While Congress held hearings in Washington D.C., however, citizens opted to take matters into their own hands. Some environmentalists convinced the newly formed Council on Environmental Quality (65) to prepare was on President Nixon's desk and ready to be signed, but he dropped the initiative after the timber industry discovered its existence. (67)
Having failed with the executive branch, citizen groups turned to the judiciary. In 1975, the West Virginia Division of the Izaak Walton League of America and other conservation organizations convinced the Fourth Circuit Court of Appeals that clear-cutting was illegal. (68) The court upheld an injunction against three proposed timber sales in the Monongahela National Forest, finding that under the Organic Act, trees must reach physiological maturity, not economic maturity, to be harvested. (69) This ruling effectively prohibited clear-cutting and significantly restricted other techniques used by the Forest Service to harvest timber. (70)
The Monongahela case, however, was only the tip of the iceberg. Less than a month after that decision, the federal District Court of Alaska issued a similar injunction, also based on the provisions of the Organic Act, and stated that it was up to Congress, not the courts, to decide whether clear-cutting was an appropriate tool for national forest management. (71) The situation that citizens had tried to take into their own hands had rebounded squarely back into Congress's court--setting a controversial stage for the passage of NFMA.
B. Passage of the National Forest Management Act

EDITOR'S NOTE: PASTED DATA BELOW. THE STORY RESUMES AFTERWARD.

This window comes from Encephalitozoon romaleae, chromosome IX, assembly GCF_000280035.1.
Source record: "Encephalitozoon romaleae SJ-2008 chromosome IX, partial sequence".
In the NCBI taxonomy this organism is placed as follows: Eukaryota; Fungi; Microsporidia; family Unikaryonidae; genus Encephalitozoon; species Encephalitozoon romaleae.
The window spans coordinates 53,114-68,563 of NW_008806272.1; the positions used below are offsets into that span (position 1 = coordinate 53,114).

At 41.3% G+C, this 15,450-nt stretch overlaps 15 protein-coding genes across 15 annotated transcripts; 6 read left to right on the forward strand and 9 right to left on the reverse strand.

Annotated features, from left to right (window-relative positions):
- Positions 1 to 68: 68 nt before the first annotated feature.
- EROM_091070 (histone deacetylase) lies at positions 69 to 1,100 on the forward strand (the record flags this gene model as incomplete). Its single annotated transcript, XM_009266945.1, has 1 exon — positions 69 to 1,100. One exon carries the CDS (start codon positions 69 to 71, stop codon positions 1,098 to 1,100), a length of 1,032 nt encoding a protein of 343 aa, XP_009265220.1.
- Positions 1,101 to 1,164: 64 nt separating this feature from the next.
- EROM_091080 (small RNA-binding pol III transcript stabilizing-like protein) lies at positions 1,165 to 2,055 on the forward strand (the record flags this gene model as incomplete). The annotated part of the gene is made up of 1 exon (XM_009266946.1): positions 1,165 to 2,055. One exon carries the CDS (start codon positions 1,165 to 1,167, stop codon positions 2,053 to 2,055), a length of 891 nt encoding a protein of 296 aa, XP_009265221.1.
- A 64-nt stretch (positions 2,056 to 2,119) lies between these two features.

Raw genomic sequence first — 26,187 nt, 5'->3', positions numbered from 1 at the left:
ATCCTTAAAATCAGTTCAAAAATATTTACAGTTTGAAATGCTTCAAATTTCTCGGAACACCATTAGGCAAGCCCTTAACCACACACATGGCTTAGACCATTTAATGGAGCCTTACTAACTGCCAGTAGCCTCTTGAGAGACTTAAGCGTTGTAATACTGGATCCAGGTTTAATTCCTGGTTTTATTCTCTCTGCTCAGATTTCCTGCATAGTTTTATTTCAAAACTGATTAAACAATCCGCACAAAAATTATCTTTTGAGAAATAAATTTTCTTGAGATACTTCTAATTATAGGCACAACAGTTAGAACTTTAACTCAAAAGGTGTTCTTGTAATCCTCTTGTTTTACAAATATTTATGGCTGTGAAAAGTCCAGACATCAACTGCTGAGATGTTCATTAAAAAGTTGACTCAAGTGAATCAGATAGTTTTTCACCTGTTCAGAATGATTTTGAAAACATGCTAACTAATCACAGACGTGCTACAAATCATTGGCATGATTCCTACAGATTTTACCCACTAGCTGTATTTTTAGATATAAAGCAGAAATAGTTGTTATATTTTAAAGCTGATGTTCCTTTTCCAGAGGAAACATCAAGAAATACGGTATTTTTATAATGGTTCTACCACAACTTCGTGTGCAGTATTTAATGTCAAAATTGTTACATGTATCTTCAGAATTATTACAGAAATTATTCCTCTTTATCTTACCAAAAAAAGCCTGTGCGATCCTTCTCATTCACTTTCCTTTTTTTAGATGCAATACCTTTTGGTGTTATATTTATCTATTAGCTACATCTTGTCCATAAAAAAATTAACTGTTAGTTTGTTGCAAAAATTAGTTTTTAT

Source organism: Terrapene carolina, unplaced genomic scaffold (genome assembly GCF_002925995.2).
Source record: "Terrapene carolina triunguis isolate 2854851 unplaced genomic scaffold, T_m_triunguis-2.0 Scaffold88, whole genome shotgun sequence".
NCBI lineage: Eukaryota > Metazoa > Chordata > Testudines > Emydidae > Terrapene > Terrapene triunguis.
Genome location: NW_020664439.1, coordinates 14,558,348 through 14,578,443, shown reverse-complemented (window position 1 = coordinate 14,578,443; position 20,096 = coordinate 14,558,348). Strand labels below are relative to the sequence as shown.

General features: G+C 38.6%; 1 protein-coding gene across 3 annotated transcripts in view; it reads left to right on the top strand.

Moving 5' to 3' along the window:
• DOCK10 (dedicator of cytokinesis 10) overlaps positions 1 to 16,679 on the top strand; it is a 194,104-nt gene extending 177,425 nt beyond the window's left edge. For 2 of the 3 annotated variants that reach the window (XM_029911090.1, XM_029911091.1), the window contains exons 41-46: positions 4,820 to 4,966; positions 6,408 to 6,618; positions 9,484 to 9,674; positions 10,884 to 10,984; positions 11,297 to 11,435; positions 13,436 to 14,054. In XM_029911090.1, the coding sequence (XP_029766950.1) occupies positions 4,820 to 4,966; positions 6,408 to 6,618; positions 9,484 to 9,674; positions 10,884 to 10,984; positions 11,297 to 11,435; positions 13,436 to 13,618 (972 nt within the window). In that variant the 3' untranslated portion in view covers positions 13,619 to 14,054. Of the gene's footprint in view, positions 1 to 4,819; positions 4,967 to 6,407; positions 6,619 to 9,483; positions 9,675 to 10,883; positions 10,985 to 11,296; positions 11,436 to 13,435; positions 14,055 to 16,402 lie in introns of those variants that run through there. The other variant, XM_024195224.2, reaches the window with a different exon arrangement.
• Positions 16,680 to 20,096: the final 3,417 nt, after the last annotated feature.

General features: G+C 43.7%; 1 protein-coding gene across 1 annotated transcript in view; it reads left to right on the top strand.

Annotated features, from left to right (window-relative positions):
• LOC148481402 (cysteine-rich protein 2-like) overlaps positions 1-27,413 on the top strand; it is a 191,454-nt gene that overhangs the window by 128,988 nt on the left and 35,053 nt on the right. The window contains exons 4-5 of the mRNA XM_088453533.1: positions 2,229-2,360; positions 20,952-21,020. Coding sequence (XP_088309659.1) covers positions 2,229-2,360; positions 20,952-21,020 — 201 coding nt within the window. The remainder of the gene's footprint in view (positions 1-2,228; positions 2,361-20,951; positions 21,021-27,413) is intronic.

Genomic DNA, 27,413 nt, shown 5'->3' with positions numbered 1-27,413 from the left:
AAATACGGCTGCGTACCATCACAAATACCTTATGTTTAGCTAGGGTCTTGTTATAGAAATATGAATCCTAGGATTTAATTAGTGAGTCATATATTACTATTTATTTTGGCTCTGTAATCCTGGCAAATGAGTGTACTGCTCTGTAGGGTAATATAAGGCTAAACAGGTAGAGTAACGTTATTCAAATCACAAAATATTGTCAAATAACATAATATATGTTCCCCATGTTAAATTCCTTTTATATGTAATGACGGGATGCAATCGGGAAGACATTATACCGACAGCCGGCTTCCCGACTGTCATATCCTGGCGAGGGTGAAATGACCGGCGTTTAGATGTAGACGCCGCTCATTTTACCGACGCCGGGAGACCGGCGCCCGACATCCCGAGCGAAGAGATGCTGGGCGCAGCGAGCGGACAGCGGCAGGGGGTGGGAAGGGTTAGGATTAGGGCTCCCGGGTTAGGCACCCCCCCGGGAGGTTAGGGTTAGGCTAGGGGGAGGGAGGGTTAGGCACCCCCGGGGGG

"The National Forest Management Act of 1976 was born of conflict." (72) The statute was triggered as a response to the fervid controversy over clear-cutting, but the underlying issue it sought to resolve was, in fact, the desire to completely overhaul the Forest Service's planning procedures. (73) The result was an odd mix of compromises. The law expressly authorized increased harvests and future clear-cutting, (74) but also set guidelines for preserving ecological and aesthetic values and promoting the diversity of plant and animal communities. (75)
During the 1970s, many Americans expressed great dissatisfaction with the Forest Service's response to public input. (76) As a result, Congress designed NFMA to restrict the agency's discretion over land and resource management. (77) The Act established a formalized planning process by requiring the creation of land and resource management plans (LRMPs). (78) Moreover, these plans must involve the public (79) and be produced by an interdisciplinary team that makes decisions based on inventories of forest resources. (80)
Nevertheless, Congress believed that even the LRMP requirement left the Forest Service with too much authority to govern the planning process and determine its outcome. (81) Experience had shown that the Forest Service was hesitant to incorporate non-timber oriented values into its management ideology, (82) and Congress recognized the need to base forest management decisions on sound science. (83) However, Congress lacked the ability to specify detailed requirements in NFMA due to political constraints; (84) as a result, Congress sought an alternative method of holding the Forest Service accountable as the agency went about the process of promulgating regulations under NFMA. (85)
C. Establishing a Committee of Scientists
Senator Lee Metcalf suggested the establishment of a Committee of Scientists to reduce the concern over "the ability and willingness of the Forest Service to draft the comprehensive regulations envisioned by NFMA."(86) Congress adopted Senator Metcalf's idea in response to the perceived public distrust of the Forest Service and as a method by which to limit the authority delegated to the agency.(87) The Committee would ensure that the agency implemented NFMA in a way consistent with congressional intent(88) and based key management decisions on scientific fact, not political and economic coercion.(89) Senator Metcalf envisioned that a group of "wise men" from outside the Forest Service would provide a means to evaluate the agency's proposed regulations. (90) Congress agreed that a body of scientists would encourage the inclusion of a somewhat different perspective to the regulations--especially given the Forest Service's prior unwillingness to "incorporate science into management in a serious way." (91)